Taiwut explained that the MRT Blue Line, and pavement improvement, were reasons for the long delay but promised Chadchart that the tunnel would be finished and open by August 1. And Taiwut made good on that promise as the Fai Chai Tunnel officially opened yesterday at 5am. However, the tunnel was only open for about eight hours before it was closed again because of flooding.

The Bangkok Public Relations Facebook page reported…

“There was water waiting to drain at the entrance and the end of the tunnel, and some objects were obstructing the drainage. The officials would solve the problem as soon as possible. The tunnel is expected to reopen at about 4pm.”

The page updated again that the tunnel was reopened at 4.30pm.

Bangkok Public Relations stated the Fai Chai Tunnel construction was completed but added there were a few snags to fix like the water drainage system that the Public Work Department was still working on.

The tunnel opens every day from 5am to 10pm but will close between 10pm to 5am as the Public Work Department continues working on minor details.



Thailand expects 1,000 doses of the smallpox vaccine to arrive in the kingdom from the US by the end of this month. But the Ministry of Public Health (MOPH) said that the vaccines would be made available to only the most vulnerable groups of people in Thailand.

The Director-General of the Disease Control Department, Opas Karnkawinpong, yesterday said that monkeypox vaccines haven’t been developed anywhere for years but the US has a supply of the serum that was developed by the US FDA in 2019 and approved by the World Health Organisation.

Opas reported that the Government Pharmaceutical Organisation expects 1,000 doses of the medicine by the end of August.

The director said the vaccines would be made available to people who had poor immunity, health conditions, or medical staff taking care of monkeypox patients. Each person would get two doses of vaccine.

Thai media reported that the Department of Medical Sciences is to conduct tests on volunteers to measure levels of immunity and resistance against the monkeypox strain.

Opas moved to reassure the public over the spread of the monkeypox virus.

“People should not be worried because monkeypox does not spread easily and it will not cause severe symptoms. People should not rush out and get a vaccine because most people will not need it. Secondly, the vaccines could cause some side effects. We only need to use the vaccines when it is needed, for the vulnerable or those infected.”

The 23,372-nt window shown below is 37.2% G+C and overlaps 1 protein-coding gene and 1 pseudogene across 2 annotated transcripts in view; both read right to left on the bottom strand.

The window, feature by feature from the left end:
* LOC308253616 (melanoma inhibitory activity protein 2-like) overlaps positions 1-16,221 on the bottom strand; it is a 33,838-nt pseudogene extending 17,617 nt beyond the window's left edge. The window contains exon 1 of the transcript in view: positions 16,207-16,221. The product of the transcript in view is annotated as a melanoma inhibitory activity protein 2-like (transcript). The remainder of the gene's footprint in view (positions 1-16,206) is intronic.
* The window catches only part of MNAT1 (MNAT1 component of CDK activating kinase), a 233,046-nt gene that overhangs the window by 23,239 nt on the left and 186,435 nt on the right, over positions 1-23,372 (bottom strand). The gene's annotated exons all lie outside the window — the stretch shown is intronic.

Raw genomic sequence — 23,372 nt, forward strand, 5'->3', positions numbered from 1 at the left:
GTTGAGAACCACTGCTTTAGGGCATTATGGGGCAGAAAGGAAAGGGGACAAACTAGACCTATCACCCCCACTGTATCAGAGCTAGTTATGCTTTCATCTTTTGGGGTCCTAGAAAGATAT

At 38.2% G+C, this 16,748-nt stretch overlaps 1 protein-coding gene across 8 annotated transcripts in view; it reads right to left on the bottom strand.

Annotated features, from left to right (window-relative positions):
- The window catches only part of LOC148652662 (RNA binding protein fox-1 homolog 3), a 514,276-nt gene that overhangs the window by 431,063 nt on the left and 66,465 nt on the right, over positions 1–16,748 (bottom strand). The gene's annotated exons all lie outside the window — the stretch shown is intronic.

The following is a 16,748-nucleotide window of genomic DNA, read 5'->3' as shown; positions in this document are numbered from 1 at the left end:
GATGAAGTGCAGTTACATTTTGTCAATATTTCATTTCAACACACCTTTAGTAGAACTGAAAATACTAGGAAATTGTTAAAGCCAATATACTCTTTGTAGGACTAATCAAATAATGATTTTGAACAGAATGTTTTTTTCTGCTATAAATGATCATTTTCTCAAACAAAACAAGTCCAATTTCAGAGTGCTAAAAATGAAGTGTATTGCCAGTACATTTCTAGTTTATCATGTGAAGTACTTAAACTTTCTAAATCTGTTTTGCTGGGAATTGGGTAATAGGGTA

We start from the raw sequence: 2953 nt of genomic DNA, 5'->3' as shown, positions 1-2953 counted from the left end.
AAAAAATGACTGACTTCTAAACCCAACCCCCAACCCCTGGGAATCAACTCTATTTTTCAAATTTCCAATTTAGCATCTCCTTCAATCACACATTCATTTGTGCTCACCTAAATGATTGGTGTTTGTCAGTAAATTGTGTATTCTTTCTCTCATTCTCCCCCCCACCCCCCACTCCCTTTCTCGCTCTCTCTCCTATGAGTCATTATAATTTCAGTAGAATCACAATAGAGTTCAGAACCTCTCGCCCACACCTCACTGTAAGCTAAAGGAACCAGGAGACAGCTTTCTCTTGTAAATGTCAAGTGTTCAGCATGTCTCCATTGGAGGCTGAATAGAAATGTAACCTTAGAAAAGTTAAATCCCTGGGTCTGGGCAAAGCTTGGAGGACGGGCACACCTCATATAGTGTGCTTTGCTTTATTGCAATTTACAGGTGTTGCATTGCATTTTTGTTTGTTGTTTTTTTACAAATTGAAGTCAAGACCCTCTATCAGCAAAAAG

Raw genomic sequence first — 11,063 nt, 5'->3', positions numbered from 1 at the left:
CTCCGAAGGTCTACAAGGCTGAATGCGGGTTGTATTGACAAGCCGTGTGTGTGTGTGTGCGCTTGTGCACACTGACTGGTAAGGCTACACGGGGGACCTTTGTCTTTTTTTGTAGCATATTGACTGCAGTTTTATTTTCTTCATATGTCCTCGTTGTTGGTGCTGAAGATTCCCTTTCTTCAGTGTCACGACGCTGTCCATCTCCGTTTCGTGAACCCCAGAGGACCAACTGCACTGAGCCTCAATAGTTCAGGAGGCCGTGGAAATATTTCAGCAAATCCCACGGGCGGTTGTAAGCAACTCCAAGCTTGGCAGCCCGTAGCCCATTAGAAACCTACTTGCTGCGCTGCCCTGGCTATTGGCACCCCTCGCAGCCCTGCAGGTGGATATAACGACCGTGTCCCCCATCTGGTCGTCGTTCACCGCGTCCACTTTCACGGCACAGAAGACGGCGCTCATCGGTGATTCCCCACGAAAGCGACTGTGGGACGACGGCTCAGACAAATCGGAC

Three Thais travelling to Malaysia for the long weekend were imprisoned for three days and fined the equivalent of 50,000 baht after they tested positive for the happy plant substance.

The tourists crossed over the border into Malaysia in Satun province and were asked to provide a urine sample on arrival in Weng Kelian in Malaysia. When traces of the plant were found in their urine, the tourists were immediately detained.

The plant was removed from Thailand’s list of illicit narcotics on June 9 but is still very much illegal in Malaysia. Explicitly saying the name of the plant also gets our channel flagged by Youtube, hence the euphemisms.

The Malaysian government also forbade Malaysians from consuming food or drinks which contained the plant while travelling in Thailand, because it could stay in their system and they could be tested for the drug upon returning to Malaysia.

According to local sources, the Malaysian border force is meticulously checking bags, passports and cars for traces of the plant.

Ensuring that arrivals in Malaysia are not smuggling an illicit drug into the country is one thing, but the requirement that anyone entering Malaysia cannot have traces of the plant in their system is sure to cause a big problem between the bordering countries.